Drago-Severson and Blum-DeStefano go on to recommend six strategies to build a culture of trust and respect: (1) learning from mistakes and failures; (2) acknowledging and modeling the vulnerability that is inherent in such transformative learning experiences; (3) paying deliberate attention to the interpersonal aspects of feedback interactions; (4) making transparent the typically hidden expectations underlying the feedback interactions; (5) openly sharing ideas from the developmental theory to build a shared orientation to the purpose and nature of feedback interactions; and, finally, (6) putting in place routines, practices, and systems for greater collaboration. Several of these recommendations echo ongoing conversations and research (Edmondson, 2002; Edmondson & Moingeon, 1998; Kegan & Lahey, 2016) about the importance of “psychological safety” (Edmondson, 1999) in order for individuals and teams to engage in learning-oriented behaviors, such as providing feedback. The significance of these action points, the authors remind us, lies not in their novelty but in the possibility of recognizing them, or understanding them anew from a perspective that acknowledges developmental diversity.
It is important to note, however, that not all feedback is geared toward the same purpose, and those giving feedback need to be aware of and explicit about the scope and intention of the feedback interaction. Thus, in chapter 7 the authors present at least two distinct kinds of feedback: constructive and inquiry-oriented. Constructive feedback refers to the most typical feedback interactions where party A has a positional authority over party B and “points out . . . something that may feel problematic, did not go as hoped, or may need to change in support to ongoing improve-ment” (p. 119). In contrast, in an inquiry-oriented feedback interaction, party A does not enter the feedback conversation with clear, directive answers or suggestions to offer party B. The fundamental assumption here is that “a deeper, collaborative exploration of the challenge itself and the potential paths forward” (p. 123) is essential to making progress on the problem at hand. As Drago-Severson and Blum-DeStefano acknowledge, such feedback interactions are likely to developmentally stretch most individuals, especially since they challenge feedback givers to suspend judgment and instead opt for a joint approach. This mode of feedback interaction resonates most closely with the transformational potential of feedback in the context of the sticky, adaptive educational challenges laid out early in the book. However, as the authors remind us, constructive and inquiry-oriented feedback should be seen less as dichotomous typologies and more as lying on a continuum of possible feedback approaches.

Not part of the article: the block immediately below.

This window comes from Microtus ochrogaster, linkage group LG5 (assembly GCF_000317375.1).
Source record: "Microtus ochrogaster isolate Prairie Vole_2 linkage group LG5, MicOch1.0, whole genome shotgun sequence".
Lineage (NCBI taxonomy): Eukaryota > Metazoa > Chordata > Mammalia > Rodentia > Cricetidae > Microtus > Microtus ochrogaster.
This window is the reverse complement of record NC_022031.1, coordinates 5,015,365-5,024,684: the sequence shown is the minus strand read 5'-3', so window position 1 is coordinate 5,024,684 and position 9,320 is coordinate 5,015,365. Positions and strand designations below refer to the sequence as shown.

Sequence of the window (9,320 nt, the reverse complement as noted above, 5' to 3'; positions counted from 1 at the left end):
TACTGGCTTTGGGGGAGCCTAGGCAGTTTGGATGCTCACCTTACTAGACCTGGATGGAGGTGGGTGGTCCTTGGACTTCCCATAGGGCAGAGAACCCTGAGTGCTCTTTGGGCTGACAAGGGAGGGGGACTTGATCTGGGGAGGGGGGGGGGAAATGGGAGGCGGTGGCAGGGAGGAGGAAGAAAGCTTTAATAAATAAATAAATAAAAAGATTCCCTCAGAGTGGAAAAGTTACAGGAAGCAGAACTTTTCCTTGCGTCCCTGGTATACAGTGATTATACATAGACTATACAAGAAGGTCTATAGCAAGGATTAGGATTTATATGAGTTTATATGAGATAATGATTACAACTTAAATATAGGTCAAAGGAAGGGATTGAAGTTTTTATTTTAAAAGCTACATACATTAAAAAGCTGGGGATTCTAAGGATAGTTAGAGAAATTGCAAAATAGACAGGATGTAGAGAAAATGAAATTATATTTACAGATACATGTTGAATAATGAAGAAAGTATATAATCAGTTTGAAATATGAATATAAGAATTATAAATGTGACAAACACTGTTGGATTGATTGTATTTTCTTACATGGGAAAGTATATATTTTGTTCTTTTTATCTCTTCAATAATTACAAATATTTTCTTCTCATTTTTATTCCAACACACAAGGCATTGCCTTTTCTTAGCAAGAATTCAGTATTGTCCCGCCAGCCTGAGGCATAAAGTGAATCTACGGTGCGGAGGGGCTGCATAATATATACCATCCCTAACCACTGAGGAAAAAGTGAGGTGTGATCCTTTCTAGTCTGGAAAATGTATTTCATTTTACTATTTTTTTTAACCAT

In chapters 8 and 9, the authors shift to providing strategies for operationalizing a culture conducive to engaging in feedback for growth. A central takeaway for chapter 8 is that seemingly trivial logistical choices about the timing and location of the feedback interaction can have a significant influence on its effectiveness. Thinking about the space where the feedback interaction takes place, for example, they highlight the opportunities and risks inherent in “public feedback” (p. 132). They go on to offer seven largely self-evident strategies—such as preparing carefully, asking permission, checking in, or really listening—for “even more effective feedback” (p. 132). This list might strike some readers as either mildly repetitive at this point in the book or as nothing new, as it echoes widely accepted best practices in professional development. What distinguishes the list, however, is its deliberate attention to the ways in which each of the recommendations will be experienced and responded to differently based on the individual’s developmental orientation.